Wilson Rawls, known for his Where the Red Fern Grows, has written a treasure titled Summer of the Monkeys. I happened on this book one night shift in Teen at Central. It’s the story of Jay Berry Lee, his family, and his blue-tick hound, Rowdy. The family lives on a farm “smack dab in the middle of the Cherokee Nation” in Oklahoma. The time is the late 1800s. Summer of the Monkeys is the story of 14-year-old Jay Berry Lee and his adventures in the bottoms of a river not too far from their homestead. Jay Berry has a younger sister by the name of Daisy, who was born with her right leg “all twisted up”. She walks with a crutch, and has a fairy-world type of imagination that lets her almost forget her leg and its limits on her life.
The Lee family is eking out a living on their farm, but there is not much money left over, and certainly not enough to take Daisy “to the city” where doctors can fix her leg.
Jay Berry comes upon a bunch of monkeys that belong to a circus and who have escaped on account of a train wreck. There is a reward for their return, and Jay Berry immediately sees $$$$ which add up to a rifle of his own, and a new pony.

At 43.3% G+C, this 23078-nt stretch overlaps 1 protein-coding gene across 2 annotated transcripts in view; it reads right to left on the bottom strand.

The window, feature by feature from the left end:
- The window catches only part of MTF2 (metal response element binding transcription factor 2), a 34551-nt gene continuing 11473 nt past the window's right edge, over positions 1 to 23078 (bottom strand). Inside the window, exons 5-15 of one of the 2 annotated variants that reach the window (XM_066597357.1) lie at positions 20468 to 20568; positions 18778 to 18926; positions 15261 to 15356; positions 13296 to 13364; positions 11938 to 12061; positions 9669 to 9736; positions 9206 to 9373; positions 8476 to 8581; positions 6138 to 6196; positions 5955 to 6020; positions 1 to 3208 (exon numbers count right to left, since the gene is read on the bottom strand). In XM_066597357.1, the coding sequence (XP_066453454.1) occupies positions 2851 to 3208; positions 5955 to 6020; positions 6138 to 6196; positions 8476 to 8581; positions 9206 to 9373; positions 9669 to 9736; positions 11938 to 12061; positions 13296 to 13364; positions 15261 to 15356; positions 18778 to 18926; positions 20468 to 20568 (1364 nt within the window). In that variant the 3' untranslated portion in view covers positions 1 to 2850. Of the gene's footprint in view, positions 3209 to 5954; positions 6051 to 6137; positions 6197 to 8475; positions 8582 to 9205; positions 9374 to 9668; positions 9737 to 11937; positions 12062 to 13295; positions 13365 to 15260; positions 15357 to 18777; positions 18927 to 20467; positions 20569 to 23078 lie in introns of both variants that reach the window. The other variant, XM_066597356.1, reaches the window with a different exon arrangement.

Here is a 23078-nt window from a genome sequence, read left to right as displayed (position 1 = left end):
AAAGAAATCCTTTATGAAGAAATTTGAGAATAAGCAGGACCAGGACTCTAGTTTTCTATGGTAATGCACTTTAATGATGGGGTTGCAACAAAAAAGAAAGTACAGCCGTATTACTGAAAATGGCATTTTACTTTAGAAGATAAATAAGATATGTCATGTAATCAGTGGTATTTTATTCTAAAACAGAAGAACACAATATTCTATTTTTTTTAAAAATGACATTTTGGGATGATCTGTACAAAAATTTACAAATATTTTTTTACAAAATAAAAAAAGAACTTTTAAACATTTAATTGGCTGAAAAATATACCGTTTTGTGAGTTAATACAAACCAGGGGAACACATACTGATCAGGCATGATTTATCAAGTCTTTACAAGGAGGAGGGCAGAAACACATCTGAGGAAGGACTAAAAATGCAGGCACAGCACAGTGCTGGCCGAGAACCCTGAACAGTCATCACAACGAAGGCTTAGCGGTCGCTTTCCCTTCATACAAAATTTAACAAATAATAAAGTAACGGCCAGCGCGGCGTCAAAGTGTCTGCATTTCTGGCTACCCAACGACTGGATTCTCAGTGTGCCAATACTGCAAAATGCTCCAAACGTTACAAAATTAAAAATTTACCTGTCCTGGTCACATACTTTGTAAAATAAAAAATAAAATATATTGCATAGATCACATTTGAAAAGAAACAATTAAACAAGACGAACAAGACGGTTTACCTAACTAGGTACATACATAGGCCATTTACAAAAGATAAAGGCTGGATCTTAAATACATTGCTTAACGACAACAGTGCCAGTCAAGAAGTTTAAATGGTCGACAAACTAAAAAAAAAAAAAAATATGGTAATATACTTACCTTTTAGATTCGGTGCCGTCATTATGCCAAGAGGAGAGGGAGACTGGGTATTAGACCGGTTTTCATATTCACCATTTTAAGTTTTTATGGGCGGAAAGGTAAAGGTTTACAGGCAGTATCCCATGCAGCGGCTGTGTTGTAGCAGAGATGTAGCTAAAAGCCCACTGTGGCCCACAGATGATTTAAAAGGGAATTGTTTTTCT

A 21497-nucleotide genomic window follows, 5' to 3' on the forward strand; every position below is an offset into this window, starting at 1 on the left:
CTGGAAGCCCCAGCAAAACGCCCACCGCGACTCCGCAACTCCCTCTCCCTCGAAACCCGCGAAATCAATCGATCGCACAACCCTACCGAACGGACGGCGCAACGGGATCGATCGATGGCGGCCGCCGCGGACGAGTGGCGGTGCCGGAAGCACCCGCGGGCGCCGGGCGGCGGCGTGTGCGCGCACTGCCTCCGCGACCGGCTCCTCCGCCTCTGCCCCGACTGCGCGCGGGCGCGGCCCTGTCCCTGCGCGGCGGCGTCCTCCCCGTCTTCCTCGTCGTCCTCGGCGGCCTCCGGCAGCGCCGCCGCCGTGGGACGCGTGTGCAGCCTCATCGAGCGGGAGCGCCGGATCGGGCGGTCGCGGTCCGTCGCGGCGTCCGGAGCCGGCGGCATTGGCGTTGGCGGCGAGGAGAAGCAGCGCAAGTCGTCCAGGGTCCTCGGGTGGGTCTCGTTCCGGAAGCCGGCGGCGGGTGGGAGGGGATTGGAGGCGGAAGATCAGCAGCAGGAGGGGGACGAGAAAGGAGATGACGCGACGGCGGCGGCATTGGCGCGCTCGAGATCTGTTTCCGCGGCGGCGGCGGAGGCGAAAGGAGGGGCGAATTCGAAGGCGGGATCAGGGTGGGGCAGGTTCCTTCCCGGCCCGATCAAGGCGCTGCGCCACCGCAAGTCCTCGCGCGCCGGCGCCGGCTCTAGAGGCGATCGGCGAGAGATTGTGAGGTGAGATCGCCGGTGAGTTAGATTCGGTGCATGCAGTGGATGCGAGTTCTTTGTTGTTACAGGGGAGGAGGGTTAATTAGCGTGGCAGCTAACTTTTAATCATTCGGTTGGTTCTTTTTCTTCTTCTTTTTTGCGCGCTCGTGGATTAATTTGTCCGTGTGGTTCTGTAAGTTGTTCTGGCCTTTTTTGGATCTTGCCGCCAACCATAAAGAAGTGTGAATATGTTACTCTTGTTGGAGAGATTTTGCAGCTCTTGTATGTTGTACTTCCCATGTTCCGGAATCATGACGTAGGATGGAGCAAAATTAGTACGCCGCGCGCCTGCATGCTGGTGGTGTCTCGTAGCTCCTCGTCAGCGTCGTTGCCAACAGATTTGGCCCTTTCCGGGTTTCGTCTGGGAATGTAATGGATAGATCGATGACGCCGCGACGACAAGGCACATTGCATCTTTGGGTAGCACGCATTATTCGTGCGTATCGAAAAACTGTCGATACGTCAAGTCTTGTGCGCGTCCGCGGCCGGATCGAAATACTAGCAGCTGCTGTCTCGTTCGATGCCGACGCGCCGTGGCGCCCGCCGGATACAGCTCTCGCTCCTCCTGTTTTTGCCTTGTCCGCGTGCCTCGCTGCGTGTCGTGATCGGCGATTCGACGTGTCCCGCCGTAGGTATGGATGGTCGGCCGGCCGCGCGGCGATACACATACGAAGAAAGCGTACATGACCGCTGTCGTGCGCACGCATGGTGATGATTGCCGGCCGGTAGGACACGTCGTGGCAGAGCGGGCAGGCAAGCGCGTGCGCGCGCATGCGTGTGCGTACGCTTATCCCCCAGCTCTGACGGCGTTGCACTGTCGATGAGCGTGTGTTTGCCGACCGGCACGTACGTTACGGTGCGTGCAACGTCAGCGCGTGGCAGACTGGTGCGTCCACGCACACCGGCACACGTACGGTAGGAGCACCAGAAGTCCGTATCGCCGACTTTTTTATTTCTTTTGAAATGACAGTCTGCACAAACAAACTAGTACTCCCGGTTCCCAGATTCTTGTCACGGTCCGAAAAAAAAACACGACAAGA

The author says it much better than I can in this excerpt from the first chapter of his book: “Up until I was fourteen years old, no boy on earth could have been happier. I didn’t have a worry in the world. In fact, I was beginning to think that it wasn’t going to be hard at all for me to grow up. But just when things were really looking good for me, something happened. I got mixed up with a bunch of monkeys and all of my happiness flew right out the window. Those monkeys all but drove me out of my mind.”
Reading Rawls’ story was a real treat. I laughed. Out loud. I cried. Silently. I hope you will enjoy this story of familial loyalty as much as I did.
Summer of the Monkeys